Cairns: Maritime workers rally ahead of parliamentary shipping inquiry

Maritime workers will rally outside the Pullman Cairns International hotel tomorrow morning, urging immediate and decisive action from the Queensland Government to deliver a boost to local jobs, the economy, and the environment by supporting an enhanced coastal shipping industry.

The Maritime Union of Australia will then give evidence to the Inquiry into a Sustainable Queensland Intrastate Shipping Industry, being held in the Bluewater 2 room of the Pullman Hotel.

Following the enquiry, a public forum will be held outlining the union’s blueprint for shipping industry reform, focusing on the potential social, economic and environmental benefits to the local community.

MEDIA ALERT: CAIRNS — Tuesday 19 March, 2019
Union rally: 10am — outside Pullman Hotel (17 Abbott Street)
Parliamentary inquiry: 11:30am to 1:45pm — Bluewater 2 room (Pullman Hotel)
Public forum: 3pm — The Jack Hotel (corner Sheridan & Spence Streets)

The union will explain that 11,000 voyages are made by large ships along the Queensland coast annually, carrying 23 million tonnes of cargo between Queensland ports, yet the vast majority of these voyages take place on international “Flag of Convenience” ships that use foreign crews on poor wages and conditions.

In a comprehensive submission to the Inquiry, the MUA urges the Queensland Government to turn this situation around by ensuring coastal transport and energy infrastructure delivers for Queensland by providing local jobs and protecting the state’s precious coastline. The recommendations include:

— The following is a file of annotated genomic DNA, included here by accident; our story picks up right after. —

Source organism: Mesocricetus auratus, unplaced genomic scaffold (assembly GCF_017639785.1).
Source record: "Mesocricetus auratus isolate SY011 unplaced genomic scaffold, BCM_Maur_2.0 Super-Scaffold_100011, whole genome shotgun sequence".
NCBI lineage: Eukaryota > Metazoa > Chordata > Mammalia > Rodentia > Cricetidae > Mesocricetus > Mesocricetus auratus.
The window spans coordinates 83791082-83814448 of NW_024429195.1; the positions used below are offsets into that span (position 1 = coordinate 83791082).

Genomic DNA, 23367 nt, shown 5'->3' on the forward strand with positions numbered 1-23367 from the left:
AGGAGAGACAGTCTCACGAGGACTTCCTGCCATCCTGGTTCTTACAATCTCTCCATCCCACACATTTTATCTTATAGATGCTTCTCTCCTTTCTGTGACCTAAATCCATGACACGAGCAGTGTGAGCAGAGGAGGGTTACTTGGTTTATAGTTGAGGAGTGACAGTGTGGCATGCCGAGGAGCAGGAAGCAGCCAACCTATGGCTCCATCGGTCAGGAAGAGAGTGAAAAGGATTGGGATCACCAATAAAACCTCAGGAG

• restoring a strengthened Restricted Use Flag to explicitly provide for the economic regulation of foreign ships operating in Queensland;

  • legislating to quarantine known large intra-state shipping routes for Australian ships;

  • reform of Australian coastal shipping legislation to ensure that regular shipping between Queensland and other states takes place on Australian ships with decent working conditions; and

  • support the creation of a Queensland coastal shipping service tailored to our needs.

The union said these proposed reforms would increase local jobs, ensure shipping off the Queensland coast and through the Great Barrier Reef is of the highest standard, take trucks off our roads, and reduce carbon emissions by ensuring domestic vessels conform to the highest emissions standards.

The union will also highlight a number of case studies showing the need for reform, including:

  • Origin Energy’s reliance on two foreign-crewed LPG tankers which have worked continuously on the Queensland coast since 2008; and

  • Rio Tinto shipping millions of tonnes of bauxite from Weipa to Gladstone each year, yet carrying less than one-third on Australian-crewed ships.


The MUA’s submission to the inquiry is available at:

Media contact: Tim Vollmer 0404 273 313